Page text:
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LACHLAN GOUDIE GIFTS ‘SHIPYARD’ PAINTING TO THE SCOTTISH MARITIME MUSEUM

Renowned Scottish artist, author and broadcaster Lachlan Goudie has gifted a large painting from his acclaimed ‘Shipyard’ exhibition to the Scottish Maritime Museum’s nationally significant art collection.

‘Shipyard Brotherhood’ was conceived during Goudie’s unique seven year project documenting construction of the next generation of Britain’s naval vessels at BAE Systems shipyards at Scotstoun, Govan and Rosyth between 2009 and 2016.

His resulting ‘Shipyard’ exhibition, capturing construction of the world leading Type 45 Destroyers and the monolithic Queen Elizabeth class aircraft carriers, premiered at the Scottish Maritime Museum on Irvine Harbourside in late 2017.

‘Shipyard Brotherhood’, an acrylic on canvas (100 x 150cm), will go on show at the Scottish Maritime Museum in January 2021 and becomes part of the Scottish Maritime Museum’s nationally significant art collection which was unveiled in June 2018.

The maritime-related art collection includes oil paintings, watercolours, sketches, photography, sculpture and mixed media, from the mid 19th to early 21st century, by renowned artists such as John Bellany, FCB Cadell, Ian Hamilton Finlay, Muirhead Bone, Kate Downie, George Wyllie, Tom McKendrick and Benno Schotz.

Gifting ‘Shipyard Brotherhood’ to the Scottish Maritime Museum, Lachlan Goudie says:

Shipyard Brotherhood’ is an amalgamation of different scenes, principally at Govan, during the construction of HMS Queen Elizabeth. There’s a sort of religious echo in the pose of the top figure who dominates the scene so the idea of a ‘brotherhood’ came from that. There’s no doubt the sense of the workforce in a shipyard (mostly men) being bound to one another and responsible for one another is very profound. It’s also noticeable that amidst all the noise and activity of a working yard, there are also moments of stillness, pauses in tasks during which the resting figures take on a meditative air.”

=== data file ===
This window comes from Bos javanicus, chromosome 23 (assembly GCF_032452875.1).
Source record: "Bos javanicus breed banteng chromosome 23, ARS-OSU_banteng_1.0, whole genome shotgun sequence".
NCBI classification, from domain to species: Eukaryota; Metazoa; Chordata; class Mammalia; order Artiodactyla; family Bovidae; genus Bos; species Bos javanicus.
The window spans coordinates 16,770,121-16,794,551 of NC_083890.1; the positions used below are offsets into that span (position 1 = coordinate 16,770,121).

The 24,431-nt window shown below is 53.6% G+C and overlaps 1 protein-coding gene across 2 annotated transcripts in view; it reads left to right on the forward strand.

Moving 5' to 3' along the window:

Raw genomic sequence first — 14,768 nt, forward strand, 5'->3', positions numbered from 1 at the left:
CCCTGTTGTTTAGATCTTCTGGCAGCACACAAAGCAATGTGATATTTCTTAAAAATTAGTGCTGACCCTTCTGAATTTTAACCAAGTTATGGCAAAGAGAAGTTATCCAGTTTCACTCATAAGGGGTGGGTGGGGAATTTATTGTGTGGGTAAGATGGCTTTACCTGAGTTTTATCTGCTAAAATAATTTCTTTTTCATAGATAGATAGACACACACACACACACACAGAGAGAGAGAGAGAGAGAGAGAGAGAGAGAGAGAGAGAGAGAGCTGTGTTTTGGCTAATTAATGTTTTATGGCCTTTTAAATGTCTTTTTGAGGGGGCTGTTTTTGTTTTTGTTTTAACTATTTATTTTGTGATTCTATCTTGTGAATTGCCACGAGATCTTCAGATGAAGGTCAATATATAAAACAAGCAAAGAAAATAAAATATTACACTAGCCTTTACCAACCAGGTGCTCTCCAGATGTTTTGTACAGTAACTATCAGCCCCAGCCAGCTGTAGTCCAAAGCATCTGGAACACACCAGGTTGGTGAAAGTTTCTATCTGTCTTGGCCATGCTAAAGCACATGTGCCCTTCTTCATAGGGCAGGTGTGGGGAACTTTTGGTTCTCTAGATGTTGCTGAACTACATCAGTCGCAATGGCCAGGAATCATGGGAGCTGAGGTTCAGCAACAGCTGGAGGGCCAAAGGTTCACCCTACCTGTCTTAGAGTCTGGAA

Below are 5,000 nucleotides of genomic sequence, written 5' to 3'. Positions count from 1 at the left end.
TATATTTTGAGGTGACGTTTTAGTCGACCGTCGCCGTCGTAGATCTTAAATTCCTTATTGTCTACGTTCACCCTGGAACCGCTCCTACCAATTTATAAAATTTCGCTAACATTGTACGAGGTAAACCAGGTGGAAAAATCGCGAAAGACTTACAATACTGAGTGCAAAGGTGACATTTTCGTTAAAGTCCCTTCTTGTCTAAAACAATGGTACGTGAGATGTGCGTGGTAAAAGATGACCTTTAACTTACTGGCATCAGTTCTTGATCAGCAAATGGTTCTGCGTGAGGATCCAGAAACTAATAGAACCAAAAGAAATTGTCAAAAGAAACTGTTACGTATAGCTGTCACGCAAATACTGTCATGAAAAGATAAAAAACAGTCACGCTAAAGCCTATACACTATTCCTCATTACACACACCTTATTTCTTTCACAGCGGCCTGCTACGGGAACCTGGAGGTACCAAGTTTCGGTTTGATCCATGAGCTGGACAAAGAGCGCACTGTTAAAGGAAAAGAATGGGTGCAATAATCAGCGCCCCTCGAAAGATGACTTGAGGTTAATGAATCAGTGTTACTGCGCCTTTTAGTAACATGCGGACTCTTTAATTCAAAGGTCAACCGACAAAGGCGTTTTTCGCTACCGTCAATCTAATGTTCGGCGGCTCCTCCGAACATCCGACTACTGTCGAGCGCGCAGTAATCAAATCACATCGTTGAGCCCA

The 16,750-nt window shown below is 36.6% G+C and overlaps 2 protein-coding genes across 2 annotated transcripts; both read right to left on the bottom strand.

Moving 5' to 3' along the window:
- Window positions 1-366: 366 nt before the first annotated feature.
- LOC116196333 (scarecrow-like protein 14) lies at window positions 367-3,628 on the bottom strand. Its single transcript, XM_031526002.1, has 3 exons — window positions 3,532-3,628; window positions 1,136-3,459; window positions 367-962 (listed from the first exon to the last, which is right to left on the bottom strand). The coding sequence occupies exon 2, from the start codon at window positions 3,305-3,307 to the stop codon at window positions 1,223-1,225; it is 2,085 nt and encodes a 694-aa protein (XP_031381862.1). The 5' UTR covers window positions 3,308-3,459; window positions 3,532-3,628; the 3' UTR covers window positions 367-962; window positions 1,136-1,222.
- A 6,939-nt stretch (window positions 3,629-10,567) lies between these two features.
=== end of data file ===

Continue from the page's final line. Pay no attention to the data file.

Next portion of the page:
Looking back at his time at the Scotstoun, Govan and Rosyth shipyards he adds:

“Shipyards are awe-inspiring places… the sublime sense of scale and energy, the furious and relentless pace of component panels being assembled into towering monuments of steel. There is noise, there is chaos and fire, there’s a visceral sense that you’re part of a vast, industrial organism that will spit you out of the way, unless you watch your step.

“Yet, it was also important to me to capture the shipyard workers. Walking in I might have expected machismo and aggression but instead I found welders, gaffers, sparks and chippies intense and sensitive people intrigued by what I was creating.

“’Shipyard Brotherhood’ was created amidst the sparks and the steel of a working yard and it seems appropriate to me that it should be displayed at the Scottish Maritime Museum, surrounded by the historic vessels, engineering artefacts, machines and shipbuilding tools that constitute our national, maritime legacy.” 

Matthew Bellhouse MoranCurator at the Scottish Maritime Museum, adds: 

“We are thrilled to add ‘Shipyard Brotherhood’ to our burgeoning national art collection.

“Lachlan Goudie is a very significant living Scottish artist and his ’Shipyard’ exhibition was an unprecedented artistic exploration of contemporary Scottish shipbuilding.

“The ‘Brotherhood’ in his painting also resonates perfectly with our curatorial philosophy at the Scottish Maritime Museum. We always look for new and engaging ways to tell the stories of the people behind our maritime heritage – all the craftsmen, inventors and explorers who helped shape shipbuilding across the world.

“‘Shipyard Brotherhood’ gives us a rare insight into the modern shipyard and the passion and camaraderie of the skilled shipyard workers constructing these giant vessels.”

‘Shipyard Brotherhood’ will go on display in the Scottish Maritime Museum’s vast Linthouse building on Irvine Harbourside. Aptly, the 1872 Linthouse was formerly the Engine Shop of Govan shipbuilders Alexander Stephen and Sons before being relocated to Irvine in 1991 to house the maritime collection.

Goudie’s lifelong interest in shipbuilding began as a child growing up in Glasgow in the early 1980s. After interviewing the formidable Clydeside trade unionist Jimmie Reid for a school project aged 12 and watching his father Alexander Goudie transform Brittany Ferries’ flagship Le Bretagne into a floating artwork, his interest grew into an ambition to paint and memorialise this extraordinary industry.

Goudie, who studied at Cambridge University and Camberwell College of Arts, was named a ‘creative to watch’ by the Times newspaper in 2012. A year later, he became a full member of the Royal Institute of Oil Painters and has exhibited his work, which includes portraiture, landscapes and still life, in New York, London, Edinburgh and Glasgow.

As well as co-presenting BBC1’s The Big Painting Challenge, Goudie has written and presented many programmes for BBC Four including ‘Stanley Spencer: The Colours of the Clyde’ (2014) and ‘Awesome Beauty: The Art of Industrial Britain’ (August 2017).

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